This weeks specials: Royal Sea Bass, Open Blue Cobia & Alaska Wild King Salmon

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Tuesday, 16 May 2017

We are looking at a beautiful mix of sun and temp in the 60’s and 70’s all week.


Super Specials for this Week:

Royal Sea Bass

Royal Sea BassRoyal Seabass is a native Mediterranean member of the Corvina family. Farmed in the Aegean Sea off the coast of Turkey. They are harvested and flown direct non-stop twice weekly.

The quality of these fish is impeccable. The firm white flesh is suitable for all cooking applications. The skin crisps up very well and is delicious. 5.50/lb; 50% yield.

 

 

Open Blue Cobia

Blue CobiaA truly versatile fish, the texture makes it perfect to grill, broil, bake, or sear. Cobia has a
rich buttery flavor it is uniquely delicious any way you prepare it. The high quality sashimi
grade means you can enjoy it raw or cooked. Try it in sushi, tataki style or sashimi slices –
perfect for ceviche too! 9.95/lb; 68% yield.

 

Alaskan Wild King Salmon

Alaskan Wild King SalmonAlso known as Chinook, they are prized for their color, high oil content, firm texture and moist flesh. Great for grilling, broiling, sautéing, baking, poaching, steaming, and smoking.
18.25/lb; 70% yield

 

 

Greenpeace says the CFOOD project, which was launched last year, has received $30,000 from Arctic Storm (a fish processing company); $30,000 from Glacier Fish Co.; $10,000 from the International Coalition for Fisheries Association; and $210,000 from the seafood industry group, the National Fisheries Institute (NFI). As of publication time, no funding sources were disclosed on the CFOOD site — though a tweet Thursday afternoon said they are trying to update this "asap." Hilborn says CFOOD is an umbrella term for a broader project. "The website is a trivial part of that. There are three students working part-time to run it. They're all paid from the industry donation account," he says. "The 'C' is for collaborative. We're developing a network of people around the world knowledgeable in sustainable fishing." Gavin Gibbons, a spokesperson for NFI, says the group is pleased to have sponsored some of Hilborn's work, adding: "We do not encourage [our] members to rebut sound science. That said, correcting the record on misreporting on fisheries science could be a full-time job."

The money Greenpeace has called into question is only a small portion of the $16.1 million in research funding Hilborn has brought in since 2003. And industry groups are not the only ones interested in collaborating with him. Funding has also come from foundations, environmental and government groups, including the Gordon and Betty Moore Foundation ($6.6 million); the National Science Foundation ($1.9 million); the David and Lucile Packard Foundation ($307,500); NOAA ($582,000) and more. And Hilborn has plenty of defenders among his fellow scientists. Douglas Rader, chief oceans scientist with the nonprofit Environmental Defense Fund, calls Hilborn an "accomplished, world-renowned scientist who has made important contributions to the field of fisheries science and conservation." In 2012, EDF donated $100,000 to fund analysis of fishing cooperatives.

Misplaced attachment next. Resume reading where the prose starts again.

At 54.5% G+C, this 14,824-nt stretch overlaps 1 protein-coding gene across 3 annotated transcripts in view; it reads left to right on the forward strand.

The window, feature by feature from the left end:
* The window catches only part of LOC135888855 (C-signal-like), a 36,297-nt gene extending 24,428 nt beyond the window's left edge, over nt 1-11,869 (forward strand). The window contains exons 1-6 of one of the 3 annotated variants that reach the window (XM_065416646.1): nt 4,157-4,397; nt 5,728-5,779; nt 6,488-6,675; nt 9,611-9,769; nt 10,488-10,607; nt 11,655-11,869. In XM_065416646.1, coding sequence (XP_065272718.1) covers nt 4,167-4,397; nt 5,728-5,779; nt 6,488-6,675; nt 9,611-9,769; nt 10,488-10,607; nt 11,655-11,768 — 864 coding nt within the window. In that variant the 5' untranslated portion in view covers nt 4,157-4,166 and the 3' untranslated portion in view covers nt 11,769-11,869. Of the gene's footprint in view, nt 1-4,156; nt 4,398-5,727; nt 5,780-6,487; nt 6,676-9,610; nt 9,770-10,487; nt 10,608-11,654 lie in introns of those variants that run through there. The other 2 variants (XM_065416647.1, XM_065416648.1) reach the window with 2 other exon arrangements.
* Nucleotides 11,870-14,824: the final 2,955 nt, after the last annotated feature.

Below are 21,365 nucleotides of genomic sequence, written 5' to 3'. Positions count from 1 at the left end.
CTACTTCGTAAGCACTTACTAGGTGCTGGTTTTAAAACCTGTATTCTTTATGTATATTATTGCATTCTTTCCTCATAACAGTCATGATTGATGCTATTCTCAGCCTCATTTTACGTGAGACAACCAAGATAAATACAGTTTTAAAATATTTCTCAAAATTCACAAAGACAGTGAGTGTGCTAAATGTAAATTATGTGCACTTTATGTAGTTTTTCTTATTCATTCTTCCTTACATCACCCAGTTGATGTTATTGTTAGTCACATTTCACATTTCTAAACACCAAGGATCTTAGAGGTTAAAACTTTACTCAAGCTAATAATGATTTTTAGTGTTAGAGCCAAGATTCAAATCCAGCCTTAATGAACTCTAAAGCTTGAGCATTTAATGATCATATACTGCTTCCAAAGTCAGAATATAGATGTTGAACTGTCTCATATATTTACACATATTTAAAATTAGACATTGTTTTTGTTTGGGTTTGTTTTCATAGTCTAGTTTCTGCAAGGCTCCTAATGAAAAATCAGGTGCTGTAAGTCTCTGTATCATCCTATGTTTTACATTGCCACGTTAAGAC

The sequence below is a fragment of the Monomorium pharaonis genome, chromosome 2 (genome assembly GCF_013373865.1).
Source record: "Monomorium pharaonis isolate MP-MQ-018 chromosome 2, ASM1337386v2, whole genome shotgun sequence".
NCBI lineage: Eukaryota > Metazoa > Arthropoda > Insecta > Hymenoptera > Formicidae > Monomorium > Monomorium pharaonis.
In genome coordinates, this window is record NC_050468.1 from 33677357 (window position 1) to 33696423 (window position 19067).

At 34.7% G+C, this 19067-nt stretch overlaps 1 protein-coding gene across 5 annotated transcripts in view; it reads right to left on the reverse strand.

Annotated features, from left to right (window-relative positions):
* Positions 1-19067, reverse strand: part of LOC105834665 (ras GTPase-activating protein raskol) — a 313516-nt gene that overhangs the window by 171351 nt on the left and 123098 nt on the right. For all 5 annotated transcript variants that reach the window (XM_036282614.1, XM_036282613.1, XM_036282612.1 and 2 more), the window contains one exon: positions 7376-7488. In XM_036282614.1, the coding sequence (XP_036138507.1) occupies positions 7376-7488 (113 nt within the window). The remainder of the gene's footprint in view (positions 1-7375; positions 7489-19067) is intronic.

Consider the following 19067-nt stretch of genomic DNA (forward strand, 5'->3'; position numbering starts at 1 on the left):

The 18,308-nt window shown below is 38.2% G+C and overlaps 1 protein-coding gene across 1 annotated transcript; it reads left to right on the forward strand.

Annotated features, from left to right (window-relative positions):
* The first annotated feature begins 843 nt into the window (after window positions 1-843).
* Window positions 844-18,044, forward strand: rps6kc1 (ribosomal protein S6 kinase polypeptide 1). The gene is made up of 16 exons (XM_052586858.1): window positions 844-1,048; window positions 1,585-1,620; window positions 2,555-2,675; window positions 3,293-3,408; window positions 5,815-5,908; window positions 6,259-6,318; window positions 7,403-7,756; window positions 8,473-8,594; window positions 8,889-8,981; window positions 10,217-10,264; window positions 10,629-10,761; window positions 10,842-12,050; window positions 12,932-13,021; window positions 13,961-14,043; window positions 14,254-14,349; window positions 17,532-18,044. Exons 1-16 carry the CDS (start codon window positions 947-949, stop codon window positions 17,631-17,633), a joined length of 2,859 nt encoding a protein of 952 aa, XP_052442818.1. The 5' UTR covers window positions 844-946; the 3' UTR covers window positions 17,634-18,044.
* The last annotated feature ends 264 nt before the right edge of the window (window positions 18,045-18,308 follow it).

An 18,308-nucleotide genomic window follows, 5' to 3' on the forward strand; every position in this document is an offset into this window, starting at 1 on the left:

"While we cannot speak to Dr. Hilborn's individual compliance with disclosure requirements across all of his publications, his partnerships with industry have always been well-known," Rader writes in an email. Hocevar acknowledges that Greenpeace is borrowing a page from the playbook of non-GMO activists. Over the past year, opponents of genetically modified foods have used freedom of information requests to target researchers at public universities, including Bruce Chassy, a professor at the University of Illinois, and Kevin Folta, a food and agriculture science professor at the University of Florida. In both cases, the emails revealed previously undisclosed ties to the biotech industry. In this case, however, Greenpeace did not seek access to Hilborn's emails, only funding disclosures.

And they're not done. On Friday, Greenpeace submitted a records request for Trevor Branch, a colleague of Hilborn and a professor at UW's School of Aquatic and Fishery Sciences. The request seeks funding documents stretching back to 1987. "I was 12 [years old] at the time," says Branch. "I don't have any money from the fishing industry, so
I'm not worried about their request. It's a fishing expedition looking for anything they can find to discredit you."

Branch says acknowledging funders is a standard part of science disclosures, but he says there's a limit to how long scientists need to disclose the information. He says the tactic used by Greenpeace will make researchers more wary of the funding they accept in the future. "Ray [Hilborn] has received funding from 50-100 sources. If he had to list all
of them every time, it would be longer than the paper. That's not what we do in science. There are no papers that require a list of funding from every source you've ever gotten money from," Branch says.

Hilborn has a simpler explanation for being in the line of fire. "Greenpeace can't attack the science because they don't do science. Instead they attack the messenger."